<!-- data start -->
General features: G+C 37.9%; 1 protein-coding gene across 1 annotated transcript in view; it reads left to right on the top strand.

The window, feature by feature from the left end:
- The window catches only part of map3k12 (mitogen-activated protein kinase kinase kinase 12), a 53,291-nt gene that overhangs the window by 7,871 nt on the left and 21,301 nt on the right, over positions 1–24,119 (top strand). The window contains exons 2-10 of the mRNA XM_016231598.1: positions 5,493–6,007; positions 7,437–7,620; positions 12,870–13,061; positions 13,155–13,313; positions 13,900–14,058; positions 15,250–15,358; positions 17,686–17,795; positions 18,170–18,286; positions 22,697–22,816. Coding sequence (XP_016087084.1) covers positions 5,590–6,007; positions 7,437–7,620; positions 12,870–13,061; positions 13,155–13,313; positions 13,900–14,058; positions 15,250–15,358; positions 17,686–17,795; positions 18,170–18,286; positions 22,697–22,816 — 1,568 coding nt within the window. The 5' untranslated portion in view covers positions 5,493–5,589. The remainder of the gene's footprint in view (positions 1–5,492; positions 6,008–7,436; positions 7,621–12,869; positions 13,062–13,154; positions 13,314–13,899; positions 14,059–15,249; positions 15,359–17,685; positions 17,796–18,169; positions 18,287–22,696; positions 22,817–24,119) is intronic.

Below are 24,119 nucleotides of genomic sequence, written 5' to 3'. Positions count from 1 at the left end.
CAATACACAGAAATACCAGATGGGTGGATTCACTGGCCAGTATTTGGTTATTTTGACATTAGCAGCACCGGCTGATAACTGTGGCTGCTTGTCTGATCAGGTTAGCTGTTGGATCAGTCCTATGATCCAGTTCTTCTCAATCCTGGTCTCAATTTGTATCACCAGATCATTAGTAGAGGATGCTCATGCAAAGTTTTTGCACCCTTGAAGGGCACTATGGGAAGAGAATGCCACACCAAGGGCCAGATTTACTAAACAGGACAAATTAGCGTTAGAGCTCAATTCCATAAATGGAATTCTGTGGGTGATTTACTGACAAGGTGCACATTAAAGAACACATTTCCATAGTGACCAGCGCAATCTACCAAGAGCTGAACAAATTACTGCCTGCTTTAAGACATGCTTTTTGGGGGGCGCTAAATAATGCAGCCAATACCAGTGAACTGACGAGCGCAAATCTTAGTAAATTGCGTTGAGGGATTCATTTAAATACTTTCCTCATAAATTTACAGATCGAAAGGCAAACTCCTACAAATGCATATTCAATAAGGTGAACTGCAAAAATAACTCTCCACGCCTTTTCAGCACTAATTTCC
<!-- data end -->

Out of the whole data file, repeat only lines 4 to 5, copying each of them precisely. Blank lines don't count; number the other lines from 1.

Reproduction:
Below are 24,119 nucleotides of genomic sequence, written 5' to 3'. Positions count from 1 at the left end.
CAATACACAGAAATACCAGATGGGTGGATTCACTGGCCAGTATTTGGTTATTTTGACATTAGCAGCACCGGCTGATAACTGTGGCTGCTTGTCTGATCAGGTTAGCTGTTGGATCAGTCCTATGATCCAGTTCTTCTCAATCCTGGTCTCAATTTGTATCACCAGATCATTAGTAGAGGATGCTCATGCAAAGTTTTTGCACCCTTGAAGGGCACTATGGGAAGAGAATGCCACACCAAGGGCCAGATTTACTAAACAGGACAAATTAGCGTTAGAGCTCAATTCCATAAATGGAATTCTGTGGGTGATTTACTGACAAGGTGCACATTAAAGAACACATTTCCATAGTGACCAGCGCAATCTACCAAGAGCTGAACAAATTACTGCCTGCTTTAAGACATGCTTTTTGGGGGGCGCTAAATAATGCAGCCAATACCAGTGAACTGACGAGCGCAAATCTTAGTAAATTGCGTTGAGGGATTCATTTAAATACTTTCCTCATAAATTTACAGATCGAAAGGCAAACTCCTACAAATGCATATTCAATAAGGTGAACTGCAAAAATAACTCTCCACGCCTTTTCAGCACTAATTTCC